Health benefits: Like the other vegetables profiled already, spinach's A and C vitamins, fiber, folic acid, magnesium and other nutrients help prevent cancer, especially colon, lung, and breast cancers, and heart disease. Also the flavonoids in it reduce against age-related memory loss. But a big one in spinach is lutein, which prevents cataracts and macular degeneration.
Learn to like it: The great thing about spinach is its versatility. Throw it in omelets with cheese, turkey, or ham. Pour warm bacon vinaigrette over a bed of spinach and chopped purple onions (a little bit of bacon seems to help mask all healthy foods). Even toss raw spinach with melted margarine and heat in the microwave for a quick side dish. Want to keep it extra simple? Chop up strawberries and walnuts and sprinkle them over a bed of fresh spinach for a delicious salad.
For those who didn't grow up in the Southwest or California, you may find this creamy green fruit bit odd odd. However, avocados are quite the trend at the moment—one certainly worth getting on board with (plus, they yield the culinary wonder known as guacamole, something no Mexican dish can be without.)
Health benefits: Dubbed the world's healthiest fruit for its source of vitamin K, dietary fiber, potassium, folic acid, vitamin B6, vitamin C, copper, and oleic acid, a medium avocado can have 27 grams of fat. However, its monounsaturated fat helps lower cholesterol and its folate aids heart health.
Learn to like it: If guacamole hasn't already turned you on to avocados, add a wedge to a turkey sandwich instead of cheese. Or slice a little with black beans and rice for a hot lunch. The protein will satiate your hunger longer.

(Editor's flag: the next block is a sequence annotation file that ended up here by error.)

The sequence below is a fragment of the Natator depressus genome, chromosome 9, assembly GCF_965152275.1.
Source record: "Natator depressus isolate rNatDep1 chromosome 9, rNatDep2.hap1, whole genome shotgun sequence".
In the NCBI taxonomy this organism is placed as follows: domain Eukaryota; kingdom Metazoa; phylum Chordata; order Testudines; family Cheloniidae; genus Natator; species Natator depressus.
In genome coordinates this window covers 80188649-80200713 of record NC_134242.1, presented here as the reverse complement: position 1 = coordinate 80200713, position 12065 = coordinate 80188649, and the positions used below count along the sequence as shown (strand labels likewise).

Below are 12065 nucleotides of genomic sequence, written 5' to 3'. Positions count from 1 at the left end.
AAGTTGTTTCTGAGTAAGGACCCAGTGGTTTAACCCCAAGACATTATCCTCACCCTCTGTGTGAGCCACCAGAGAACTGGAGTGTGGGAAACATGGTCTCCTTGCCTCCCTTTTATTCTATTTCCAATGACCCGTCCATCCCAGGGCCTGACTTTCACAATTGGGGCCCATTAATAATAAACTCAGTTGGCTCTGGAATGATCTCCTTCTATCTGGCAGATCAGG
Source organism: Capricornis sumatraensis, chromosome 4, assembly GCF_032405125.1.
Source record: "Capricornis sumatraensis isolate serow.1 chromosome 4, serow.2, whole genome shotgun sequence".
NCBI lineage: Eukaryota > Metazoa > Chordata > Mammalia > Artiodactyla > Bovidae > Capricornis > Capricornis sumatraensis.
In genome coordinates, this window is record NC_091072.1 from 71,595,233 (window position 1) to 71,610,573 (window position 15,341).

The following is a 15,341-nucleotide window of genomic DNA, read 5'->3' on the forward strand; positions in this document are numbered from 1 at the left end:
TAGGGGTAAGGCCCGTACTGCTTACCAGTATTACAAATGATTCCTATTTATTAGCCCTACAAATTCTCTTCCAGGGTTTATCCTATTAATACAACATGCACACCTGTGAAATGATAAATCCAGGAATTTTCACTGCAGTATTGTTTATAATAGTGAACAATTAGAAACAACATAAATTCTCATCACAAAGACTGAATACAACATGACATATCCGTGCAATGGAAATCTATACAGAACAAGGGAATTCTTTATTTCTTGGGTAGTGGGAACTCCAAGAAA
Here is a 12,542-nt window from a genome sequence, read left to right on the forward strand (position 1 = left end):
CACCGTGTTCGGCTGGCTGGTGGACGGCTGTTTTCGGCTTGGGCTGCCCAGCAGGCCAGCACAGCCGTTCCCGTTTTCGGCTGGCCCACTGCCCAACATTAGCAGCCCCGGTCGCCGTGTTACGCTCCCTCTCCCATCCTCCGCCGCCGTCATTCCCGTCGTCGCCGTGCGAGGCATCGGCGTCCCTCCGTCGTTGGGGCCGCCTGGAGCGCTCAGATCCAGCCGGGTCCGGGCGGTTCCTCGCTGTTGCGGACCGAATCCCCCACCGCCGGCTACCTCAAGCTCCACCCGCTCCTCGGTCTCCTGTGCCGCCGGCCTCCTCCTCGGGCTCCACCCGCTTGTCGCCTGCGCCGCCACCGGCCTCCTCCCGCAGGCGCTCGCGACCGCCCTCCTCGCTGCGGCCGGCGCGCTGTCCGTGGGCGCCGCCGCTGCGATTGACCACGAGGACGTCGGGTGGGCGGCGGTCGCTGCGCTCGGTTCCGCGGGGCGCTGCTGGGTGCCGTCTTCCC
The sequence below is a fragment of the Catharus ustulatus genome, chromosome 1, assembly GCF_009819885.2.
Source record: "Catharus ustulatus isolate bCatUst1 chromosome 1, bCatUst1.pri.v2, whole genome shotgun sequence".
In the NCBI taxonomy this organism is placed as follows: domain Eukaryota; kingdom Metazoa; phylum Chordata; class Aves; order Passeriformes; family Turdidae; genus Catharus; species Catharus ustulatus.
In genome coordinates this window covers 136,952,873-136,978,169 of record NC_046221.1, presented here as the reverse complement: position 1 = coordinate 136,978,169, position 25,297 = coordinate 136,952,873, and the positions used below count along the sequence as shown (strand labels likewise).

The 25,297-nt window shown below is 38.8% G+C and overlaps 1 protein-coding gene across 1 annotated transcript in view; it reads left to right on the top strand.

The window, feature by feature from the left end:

Curdled milk chunks? Well, when one puts it like that, it's obvious why children aren't clamoring for this filling snack. Men don't usually like this dairy delight as much as women, but we should.
Health benefits: High in protein and low in carbohydrates, cottage cheese is a breakfast that will stay with you. Most of its protein is casein, a slow digesting form that reduces hunger for longer periods of time. It's also high in calcium, which is important not only for bones but maintaining normal blood pressure.
Learn to like it: If eating cottage cheese with sliced fruit doesn't intrigue you, try adding hot sauce and salt. It's great sweet or savory. If you're already a fan of guacamole, add a few spoons of cottage cheese to your mix. It will make it heartier and prevent it from turning brown.
If the eggplant were a superhero, it would be Batman. It's dark, mysterious, and although it doesn't have superpowers — it's bold and rich on different levels. Children can't get past its spongy texture, but adults should champion its ability to adapt differently to each dish.
Health benefits: It has much of the same laundry list of nutrients these other vegetables have offered including fiber, folate, niacin, etc. On top of that, eggplants are a great source of antioxidant called phytonutrients including the potent antioxidant called nasunin, which prevents the damage of cell membranes.
Learn to like it: Eggplant's porous flesh soaks in whatever flavors surround it and adds its own, making complex tastes: Eggplant Parmesan, ratatouille, Arabian moussaka, and many Indian dishes. It's a vegetarian's favorite because it's a great substitute for meat-based dishes. It can even be grilled like a burger. Each dish is completely different so keep trying.